Despite the possible benefits that molecular genetic analysis of SCR may provide towards diagnostics, dispersal, insecticide resistance, and the implementation of area wide control programs, very little research in this area has been conducted. Previous population genetic analysis of SCR is limited to a single study by Krafsur (1999) on allozyme diversity in leaf beetles. An assessment of 56 southern corn rootworms collected from Iowa corn fields using allozymes revealed an average heterozygosity of 11.3% among the 39 loci studied. Although this study did find genetic variation in SCR, the study was directed towards detecting genetic variation in the species and not studying the extent of variation within and among populations.
The goal of our study was to survey population diversity and to determine if molecular marker systems can be used for identifying strains and emerging phenotypes that might affect area wide control programs. We surveyed two molecular markers, the first internal transcribed spacer region (ITS1), located between the repeating array of nuclear 18S and 5.8S ribosomal genes, and portions of the mitochondrial DNA cytochrome oxidase I and II genes. These markers have been successfully used for monitoring population genetics of western corn rootworm, D. virgifera virgifera LeConte (Szalanski et al. 1999) and northern corn rootworm, D. barberi Smith and Lawrence (Roehrdanz et al. 2003) and for differentiating Diabrotica species (Szalanski & Powers 1996; Szalanski et al. 2000).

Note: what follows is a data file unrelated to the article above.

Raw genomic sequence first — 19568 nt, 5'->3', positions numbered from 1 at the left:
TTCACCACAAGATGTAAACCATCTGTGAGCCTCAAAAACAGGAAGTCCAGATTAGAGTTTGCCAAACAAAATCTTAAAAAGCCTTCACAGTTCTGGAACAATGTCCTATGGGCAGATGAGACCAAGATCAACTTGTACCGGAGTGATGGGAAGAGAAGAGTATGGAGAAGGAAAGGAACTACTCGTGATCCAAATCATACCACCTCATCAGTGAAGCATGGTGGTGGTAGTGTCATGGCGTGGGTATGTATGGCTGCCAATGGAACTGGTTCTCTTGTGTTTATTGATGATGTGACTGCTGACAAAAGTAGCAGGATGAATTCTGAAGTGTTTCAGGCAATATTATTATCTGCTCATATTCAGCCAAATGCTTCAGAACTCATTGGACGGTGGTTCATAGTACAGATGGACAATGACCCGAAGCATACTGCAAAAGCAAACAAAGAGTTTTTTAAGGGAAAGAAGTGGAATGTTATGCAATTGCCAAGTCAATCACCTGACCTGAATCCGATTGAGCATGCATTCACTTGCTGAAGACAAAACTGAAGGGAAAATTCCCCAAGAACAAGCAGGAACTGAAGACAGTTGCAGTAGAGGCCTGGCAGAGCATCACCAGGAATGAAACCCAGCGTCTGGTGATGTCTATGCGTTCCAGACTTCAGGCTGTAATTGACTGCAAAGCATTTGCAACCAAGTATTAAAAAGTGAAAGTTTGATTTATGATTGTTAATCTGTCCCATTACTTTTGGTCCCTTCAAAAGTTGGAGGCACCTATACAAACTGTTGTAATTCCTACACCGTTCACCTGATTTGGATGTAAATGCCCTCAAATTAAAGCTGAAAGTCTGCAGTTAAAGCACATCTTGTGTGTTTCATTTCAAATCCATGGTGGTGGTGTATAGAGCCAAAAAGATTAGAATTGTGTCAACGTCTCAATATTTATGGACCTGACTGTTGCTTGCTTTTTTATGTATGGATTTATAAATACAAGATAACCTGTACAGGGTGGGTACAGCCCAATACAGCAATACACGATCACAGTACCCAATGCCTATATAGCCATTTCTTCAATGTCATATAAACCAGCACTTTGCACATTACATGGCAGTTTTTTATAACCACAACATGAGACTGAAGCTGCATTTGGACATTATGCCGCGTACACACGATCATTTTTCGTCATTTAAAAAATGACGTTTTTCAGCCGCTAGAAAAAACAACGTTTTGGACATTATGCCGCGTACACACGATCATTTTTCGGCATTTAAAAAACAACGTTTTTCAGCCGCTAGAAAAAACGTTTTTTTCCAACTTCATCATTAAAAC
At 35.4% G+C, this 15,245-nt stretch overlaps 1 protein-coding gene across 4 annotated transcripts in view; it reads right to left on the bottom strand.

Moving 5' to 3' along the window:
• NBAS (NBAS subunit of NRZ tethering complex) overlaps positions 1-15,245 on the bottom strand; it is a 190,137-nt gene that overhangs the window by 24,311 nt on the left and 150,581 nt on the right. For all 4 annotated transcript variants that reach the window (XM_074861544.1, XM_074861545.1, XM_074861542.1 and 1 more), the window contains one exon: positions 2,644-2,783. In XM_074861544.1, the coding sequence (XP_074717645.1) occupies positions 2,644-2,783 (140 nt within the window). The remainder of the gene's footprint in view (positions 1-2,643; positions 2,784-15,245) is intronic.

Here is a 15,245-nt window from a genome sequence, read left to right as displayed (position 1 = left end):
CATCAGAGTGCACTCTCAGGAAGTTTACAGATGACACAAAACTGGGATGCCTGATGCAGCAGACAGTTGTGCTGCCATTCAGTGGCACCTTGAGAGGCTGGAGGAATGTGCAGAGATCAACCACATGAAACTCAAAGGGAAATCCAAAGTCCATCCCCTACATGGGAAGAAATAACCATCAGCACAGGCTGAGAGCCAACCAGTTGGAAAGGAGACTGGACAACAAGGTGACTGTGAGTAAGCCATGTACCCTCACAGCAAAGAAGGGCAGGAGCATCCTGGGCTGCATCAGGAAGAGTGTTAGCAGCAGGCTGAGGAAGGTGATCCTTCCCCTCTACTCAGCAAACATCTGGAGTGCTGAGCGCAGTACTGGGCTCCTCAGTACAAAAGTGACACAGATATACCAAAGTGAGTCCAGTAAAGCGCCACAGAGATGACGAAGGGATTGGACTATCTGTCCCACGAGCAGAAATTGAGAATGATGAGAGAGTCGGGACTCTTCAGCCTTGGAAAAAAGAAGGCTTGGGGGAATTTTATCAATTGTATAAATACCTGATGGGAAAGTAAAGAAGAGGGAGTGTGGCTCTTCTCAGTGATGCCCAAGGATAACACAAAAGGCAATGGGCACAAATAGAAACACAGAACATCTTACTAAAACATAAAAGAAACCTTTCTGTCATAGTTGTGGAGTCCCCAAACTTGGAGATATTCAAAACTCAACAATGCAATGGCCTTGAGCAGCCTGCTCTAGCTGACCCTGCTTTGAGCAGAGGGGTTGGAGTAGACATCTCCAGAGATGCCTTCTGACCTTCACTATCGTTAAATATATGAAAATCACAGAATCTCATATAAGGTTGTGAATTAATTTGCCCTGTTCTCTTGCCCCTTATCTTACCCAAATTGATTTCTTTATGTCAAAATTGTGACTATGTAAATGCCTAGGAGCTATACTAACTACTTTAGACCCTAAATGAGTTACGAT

Materials and Methods
Southern corn rootworm adults were obtained from the field locations as listed in Table 1. Adult rootworms were preserved by immersion in 95% alcohol in the field or transported live to the laboratory and frozen at -80°C. Voucher specimens are maintained at the Arthropod Museum, Department of Entomology, University of Arkansas, Fayetteville, AR.